FLAC ‘disappointed’ by ruling in bereaved cohabiting partner’s pension case

FLAC 'disappointed' by ruling in bereaved cohabiting partner's pension case

Sinéad Lucey

Legal rights group FLAC has said it is disappointed by a court decision to refuse a widower’s pension to a bereaved member of a cohabiting couple with three children, who had lived together in a committed relationship for 20 years but had not married.

The High Court last week refused judicial review proceedings brought by Johnny O’Meara and his three children, which challenged their exclusion from the widow’s, widower’s or surviving civil partner’s contributory pension scheme.

Mr O’Meara and his partner of other two decades, Michelle Batey, planned to marry after her recovery from breast cancer in 2020, but she passed away in January 2021 after contracting Covid-19.

Mr Justice Mark Heslin said “most people in Irish society” would regard the applicants as a “family”, but concluded that the exclusion of unmarried couples from the scheme was, among other things, consistent with “the special place of marriage in the Constitution”.

Sinéad Lucey, managing solicitor at FLAC, said: “While the outcome in this case is disappointing, it highlights the lack of protection in Irish law for families such as Mr O’Meara and his children.

“While we carefully consider this decision, it is worth noting that the Oireachtas may at any time introduce legislation to address the situation that our clients and many other families are left in, and to provide them with meaningful equality under the law.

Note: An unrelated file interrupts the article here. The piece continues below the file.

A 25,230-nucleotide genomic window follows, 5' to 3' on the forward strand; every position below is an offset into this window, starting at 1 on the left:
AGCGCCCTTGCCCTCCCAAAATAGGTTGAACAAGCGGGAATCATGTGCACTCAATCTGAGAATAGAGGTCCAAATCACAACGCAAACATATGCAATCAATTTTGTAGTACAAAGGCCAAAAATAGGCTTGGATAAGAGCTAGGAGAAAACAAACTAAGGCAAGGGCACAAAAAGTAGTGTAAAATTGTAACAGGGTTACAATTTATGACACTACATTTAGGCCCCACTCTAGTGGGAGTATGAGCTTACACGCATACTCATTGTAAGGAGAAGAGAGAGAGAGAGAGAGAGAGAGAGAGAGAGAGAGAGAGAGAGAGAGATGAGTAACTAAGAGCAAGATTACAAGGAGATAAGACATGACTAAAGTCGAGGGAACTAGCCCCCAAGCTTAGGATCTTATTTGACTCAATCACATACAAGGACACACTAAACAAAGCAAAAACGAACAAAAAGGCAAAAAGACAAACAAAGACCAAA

“The Constitution’s protection of the institution of marriage does not pose any barrier to the introduction of such legislation.”

A private member’s bill to include cohabitating partners in the pension scheme has been introduced by Labour Party senators in the form of the Social Welfare (Surviving Cohabitant’s Pension) Bill 2021.

Eilis Barry, chief executive, added: “This is yet another decision of the superior courts which illustrates the weakness of our constitution in promoting equality and protecting socio-economic rights. These decisions raise significant questions as to whether the Constitution’s equality guarantee is fit-for-purpose.

“The Constitution’s frailties are mirrored in legislation such as the social welfare code. That legislation, along with Ireland’s equality legislation, has not kept pace with society’s increasing recognition of diverse families. In an increasingly diverse society, this a matter of urgent concern.

“These concerns should be address through the adoption of the 2021 Bill, and in the context of the ongoing review of Ireland’s equality legislation.”

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